getegid32() = 200
getgid32() = 200
brk(0) = 0x80a3ce8
brk(0x80a3d08) = 0x80a3d08
brk(0x80a4000) = 0x80a4000
brk(0x80a5000) = 0x80a5000
open(“/tmp/foo”, O_RDONLY) = -1 ENOENT (No such file or
_exit(5) = ?

Notice that the uname system call is fully formatted with all information
included. Compare this to the preceding examples (such as the strace of the
statically linked program):

uname({sys=”Linux”, node=”ion”, ...}) = 0

Another verbose feature is -s, which can be useful for showing more information
for the read and write system calls. This option can be used to set the maximum
size of a string to a certain value.

ion 687% strace dd if=strace.strace of=/dev/null bs=32768 |& tail

➥-15 | head -10
write(1, “DATA, 30354, 0xbfffe458, [0x2e6f”..., 32768) = 32768
read(0, “ETFD, FD_CLOEXEC\”, 30) = 30\nptra”..., 32768) = 32768
write(1, “ETFD, FD_CLOEXEC\”, 30) = 30\nptra”..., 32768) = 32768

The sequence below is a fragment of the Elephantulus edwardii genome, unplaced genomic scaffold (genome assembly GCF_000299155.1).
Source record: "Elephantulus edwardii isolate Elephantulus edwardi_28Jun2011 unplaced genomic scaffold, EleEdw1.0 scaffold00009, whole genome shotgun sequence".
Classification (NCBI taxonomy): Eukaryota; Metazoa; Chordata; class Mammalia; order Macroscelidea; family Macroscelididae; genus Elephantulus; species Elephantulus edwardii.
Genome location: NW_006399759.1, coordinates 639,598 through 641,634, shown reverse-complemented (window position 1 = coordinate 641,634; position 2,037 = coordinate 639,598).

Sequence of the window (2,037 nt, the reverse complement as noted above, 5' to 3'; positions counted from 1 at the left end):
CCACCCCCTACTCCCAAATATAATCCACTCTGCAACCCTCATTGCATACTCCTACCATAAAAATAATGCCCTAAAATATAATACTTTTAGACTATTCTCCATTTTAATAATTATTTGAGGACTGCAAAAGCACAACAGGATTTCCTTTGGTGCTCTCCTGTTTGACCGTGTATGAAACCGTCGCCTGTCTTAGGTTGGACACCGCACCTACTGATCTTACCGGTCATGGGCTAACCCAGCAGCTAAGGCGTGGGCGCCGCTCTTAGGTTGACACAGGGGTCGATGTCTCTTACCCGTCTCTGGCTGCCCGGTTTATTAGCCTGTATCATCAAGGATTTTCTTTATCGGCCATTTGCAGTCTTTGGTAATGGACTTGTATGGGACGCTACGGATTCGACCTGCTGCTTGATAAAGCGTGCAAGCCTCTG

read(0, “ed) —\nrt_sigprocmask(SIG_BLOCK”..., 32768) = 32768
write(1, “ed) —\nrt_sigprocmask(SIG_BLOCK”..., 32768) = 32768
read(0, “) && WSTOPSIG(s) == SIGTRAP], 0x”..., 32768) = 7587
write(1, “) && WSTOPSIG(s) == SIGTRAP], 0x”..., 7587) = 7587
read(0, “”, 32768) = 0
write(2, “7+1 records in\n”, 157+1 records in
) = 15

Of course, this shows very little information about the contents that were read
or written by dd. In many cases, an investigation requires more or all of the
information. Using the switch -s 256, the same system call trace will show 256
bytes of information for each read/write:

ion 688% strace -s 256 dd if=strace.strace of=/dev/null bs=32768 | &

tail -15 | head -10
➥write(1, “DATA, 30354, 0xbfffe458, [0x2e6f732e]) =
0\nptrace(PTRACE_PEEKDATA, 30354, 0xbfffe45c, [0xbfff0031]) =